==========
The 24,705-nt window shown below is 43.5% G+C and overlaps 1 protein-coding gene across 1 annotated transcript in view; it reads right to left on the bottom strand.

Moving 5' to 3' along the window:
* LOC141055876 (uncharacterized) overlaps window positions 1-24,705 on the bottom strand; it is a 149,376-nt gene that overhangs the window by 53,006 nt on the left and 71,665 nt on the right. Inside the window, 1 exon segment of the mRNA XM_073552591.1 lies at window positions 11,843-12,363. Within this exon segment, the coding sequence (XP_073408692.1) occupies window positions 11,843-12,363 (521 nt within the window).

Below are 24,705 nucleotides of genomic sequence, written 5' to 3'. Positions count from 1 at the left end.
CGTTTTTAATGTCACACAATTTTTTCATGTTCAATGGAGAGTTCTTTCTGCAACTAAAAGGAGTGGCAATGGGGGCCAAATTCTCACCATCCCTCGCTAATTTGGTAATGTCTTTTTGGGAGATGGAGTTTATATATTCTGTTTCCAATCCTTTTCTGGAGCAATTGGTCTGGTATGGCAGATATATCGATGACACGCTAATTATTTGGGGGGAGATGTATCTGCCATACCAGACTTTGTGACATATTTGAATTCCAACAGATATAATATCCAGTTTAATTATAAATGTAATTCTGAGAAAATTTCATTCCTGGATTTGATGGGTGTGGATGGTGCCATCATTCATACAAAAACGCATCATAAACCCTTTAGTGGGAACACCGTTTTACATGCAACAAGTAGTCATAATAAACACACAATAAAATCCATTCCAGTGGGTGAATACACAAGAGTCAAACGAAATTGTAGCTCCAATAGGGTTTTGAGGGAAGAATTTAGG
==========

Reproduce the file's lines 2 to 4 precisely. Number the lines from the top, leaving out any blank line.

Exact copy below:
Moving 5' to 3' along the window:
* LOC141055876 (uncharacterized) overlaps window positions 1-24,705 on the bottom strand; it is a 149,376-nt gene that overhangs the window by 53,006 nt on the left and 71,665 nt on the right. Inside the window, 1 exon segment of the mRNA XM_073552591.1 lies at window positions 11,843-12,363. Within this exon segment, the coding sequence (XP_073408692.1) occupies window positions 11,843-12,363 (521 nt within the window).

Below are 24,705 nucleotides of genomic sequence, written 5' to 3'. Positions count from 1 at the left end.